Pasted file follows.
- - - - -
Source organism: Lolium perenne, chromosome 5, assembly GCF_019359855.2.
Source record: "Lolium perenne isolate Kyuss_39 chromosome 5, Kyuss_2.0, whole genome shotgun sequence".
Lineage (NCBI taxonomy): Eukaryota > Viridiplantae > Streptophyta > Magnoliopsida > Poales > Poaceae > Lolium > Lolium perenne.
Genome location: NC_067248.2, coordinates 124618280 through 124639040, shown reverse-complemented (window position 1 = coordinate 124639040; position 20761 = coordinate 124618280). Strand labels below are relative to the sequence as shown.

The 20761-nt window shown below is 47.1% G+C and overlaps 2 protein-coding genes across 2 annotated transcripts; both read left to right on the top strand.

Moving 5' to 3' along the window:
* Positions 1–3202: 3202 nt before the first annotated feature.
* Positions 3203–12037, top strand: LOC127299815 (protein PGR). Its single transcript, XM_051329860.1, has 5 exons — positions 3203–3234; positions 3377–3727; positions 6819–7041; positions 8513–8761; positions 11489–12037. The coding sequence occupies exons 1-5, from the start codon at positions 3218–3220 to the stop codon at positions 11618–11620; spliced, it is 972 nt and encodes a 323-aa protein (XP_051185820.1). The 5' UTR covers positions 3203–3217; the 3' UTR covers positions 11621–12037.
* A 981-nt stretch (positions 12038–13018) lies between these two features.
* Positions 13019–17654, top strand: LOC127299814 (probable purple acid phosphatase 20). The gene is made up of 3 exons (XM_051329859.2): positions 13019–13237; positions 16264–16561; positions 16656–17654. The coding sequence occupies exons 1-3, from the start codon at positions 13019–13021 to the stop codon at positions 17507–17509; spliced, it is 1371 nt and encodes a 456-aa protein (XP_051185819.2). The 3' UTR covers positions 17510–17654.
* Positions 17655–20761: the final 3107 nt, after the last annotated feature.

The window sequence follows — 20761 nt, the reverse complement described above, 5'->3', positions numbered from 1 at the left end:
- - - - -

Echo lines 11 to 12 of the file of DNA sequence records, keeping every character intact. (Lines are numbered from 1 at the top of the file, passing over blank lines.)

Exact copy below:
* Positions 17655–20761: the final 3107 nt, after the last annotated feature.

The window sequence follows — 20761 nt, the reverse complement described above, 5'->3', positions numbered from 1 at the left end: